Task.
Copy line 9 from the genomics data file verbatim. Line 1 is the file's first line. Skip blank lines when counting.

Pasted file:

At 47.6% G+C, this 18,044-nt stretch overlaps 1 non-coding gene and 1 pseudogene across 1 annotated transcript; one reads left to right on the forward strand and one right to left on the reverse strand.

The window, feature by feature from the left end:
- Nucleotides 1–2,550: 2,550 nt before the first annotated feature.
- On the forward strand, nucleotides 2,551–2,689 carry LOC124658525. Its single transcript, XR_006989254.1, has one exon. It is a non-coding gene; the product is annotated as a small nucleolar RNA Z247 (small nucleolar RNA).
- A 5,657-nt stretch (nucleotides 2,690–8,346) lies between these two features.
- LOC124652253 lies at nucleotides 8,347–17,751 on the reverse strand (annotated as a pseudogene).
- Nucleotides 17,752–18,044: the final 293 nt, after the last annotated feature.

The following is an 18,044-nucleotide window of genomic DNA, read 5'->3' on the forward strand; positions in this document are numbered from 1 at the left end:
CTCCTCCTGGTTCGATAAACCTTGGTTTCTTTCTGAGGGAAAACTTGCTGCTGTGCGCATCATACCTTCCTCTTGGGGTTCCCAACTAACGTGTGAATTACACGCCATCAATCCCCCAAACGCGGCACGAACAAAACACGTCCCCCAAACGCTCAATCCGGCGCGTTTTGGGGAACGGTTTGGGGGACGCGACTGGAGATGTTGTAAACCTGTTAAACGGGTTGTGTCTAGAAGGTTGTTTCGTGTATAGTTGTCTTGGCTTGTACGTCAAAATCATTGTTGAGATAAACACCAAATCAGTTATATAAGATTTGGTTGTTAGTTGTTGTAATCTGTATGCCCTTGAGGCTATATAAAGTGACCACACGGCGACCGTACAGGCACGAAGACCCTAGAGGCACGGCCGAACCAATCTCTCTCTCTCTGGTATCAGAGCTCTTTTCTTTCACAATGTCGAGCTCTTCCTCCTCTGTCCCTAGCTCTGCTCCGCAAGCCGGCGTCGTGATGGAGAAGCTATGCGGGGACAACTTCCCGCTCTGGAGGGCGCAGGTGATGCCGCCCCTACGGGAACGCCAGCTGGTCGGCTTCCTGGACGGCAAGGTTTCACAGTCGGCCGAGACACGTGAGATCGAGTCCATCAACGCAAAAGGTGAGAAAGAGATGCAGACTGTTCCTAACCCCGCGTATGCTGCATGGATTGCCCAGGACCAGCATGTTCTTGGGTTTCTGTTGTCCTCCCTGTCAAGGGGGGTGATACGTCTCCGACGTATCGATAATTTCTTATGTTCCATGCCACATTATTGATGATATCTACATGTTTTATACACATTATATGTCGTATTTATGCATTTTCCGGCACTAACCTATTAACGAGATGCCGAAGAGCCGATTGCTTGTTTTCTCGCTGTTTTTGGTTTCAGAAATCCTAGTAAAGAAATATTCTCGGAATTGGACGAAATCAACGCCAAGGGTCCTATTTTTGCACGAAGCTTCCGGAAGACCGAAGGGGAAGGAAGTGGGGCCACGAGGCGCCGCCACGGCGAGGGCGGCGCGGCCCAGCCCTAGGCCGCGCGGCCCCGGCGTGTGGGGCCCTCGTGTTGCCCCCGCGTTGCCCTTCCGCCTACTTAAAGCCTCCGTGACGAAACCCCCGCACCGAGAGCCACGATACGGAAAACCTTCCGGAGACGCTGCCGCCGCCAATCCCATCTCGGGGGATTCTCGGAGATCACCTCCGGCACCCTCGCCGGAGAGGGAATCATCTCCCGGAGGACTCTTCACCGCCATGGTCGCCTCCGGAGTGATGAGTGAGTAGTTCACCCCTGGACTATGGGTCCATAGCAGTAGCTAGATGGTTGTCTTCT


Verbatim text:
CTCCTCCTGGTTCGATAAACCTTGGTTTCTTTCTGAGGGAAAACTTGCTGCTGTGCGCATCATACCTTCCTCTTGGGGTTCCCAACTAACGTGTGAATTACACGCCATCAATCCCCCAAACGCGGCACGAACAAAACACGTCCCCCAAACGCTCAATCCGGCGCGTTTTGGGGAACGGTTTGGGGGACGCGACTGGAGATGTTGTAAACCTGTTAAACGGGTTGTGTCTAGAAGGTTGTTTCGTGTATAGTTGTCTTGGCTTGTACGTCAAAATCATTGTTGAGATAAACACCAAATCAGTTATATAAGATTTGGTTGTTAGTTGTTGTAATCTGTATGCCCTTGAGGCTATATAAAGTGACCACACGGCGACCGTACAGGCACGAAGACCCTAGAGGCACGGCCGAACCAATCTCTCTCTCTCTGGTATCAGAGCTCTTTTCTTTCACAATGTCGAGCTCTTCCTCCTCTGTCCCTAGCTCTGCTCCGCAAGCCGGCGTCGTGATGGAGAAGCTATGCGGGGACAACTTCCCGCTCTGGAGGGCGCAGGTGATGCCGCCCCTACGGGAACGCCAGCTGGTCGGCTTCCTGGACGGCAAGGTTTCACAGTCGGCCGAGACACGTGAGATCGAGTCCATCAACGCAAAAGGTGAGAAAGAGATGCAGACTGTTCCTAACCCCGCGTATGCTGCATGGATTGCCCAGGACCAGCATGTTCTTGGGTTTCTGTTGTCCTCCCTGTCAAGGGGGGTGATACGTCTCCGACGTATCGATAATTTCTTATGTTCCATGCCACATTATTGATGATATCTACATGTTTTATACACATTATATGTCGTATTTATGCATTTTCCGGCACTAACCTATTAACGAGATGCCGAAGAGCCGATTGCTTGTTTTCTCGCTGTTTTTGGTTTCAGAAATCCTAGTAAAGAAATATTCTCGGAATTGGACGAAATCAACGCCAAGGGTCCTATTTTTGCACGAAGCTTCCGGAAGACCGAAGGGGAAGGAAGTGGGGCCACGAGGCGCCGCCACGGCGAGGGCGGCGCGGCCCAGCCCTAGGCCGCGCGGCCCCGGCGTGTGGGGCCCTCGTGTTGCCCCCGCGTTGCCCTTCCGCCTACTTAAAGCCTCCGTGACGAAACCCCCGCACCGAGAGCCACGATACGGAAAACCTTCCGGAGACGCTGCCGCCGCCAATCCCATCTCGGGGGATTCTCGGAGATCACCTCCGGCACCCTCGCCGGAGAGGGAATCATCTCCCGGAGGACTCTTCACCGCCATGGTCGCCTCCGGAGTGATGAGTGAGTAGTTCACCCCTGGACTATGGGTCCATAGCAGTAGCTAGATGGTTGTCTTCT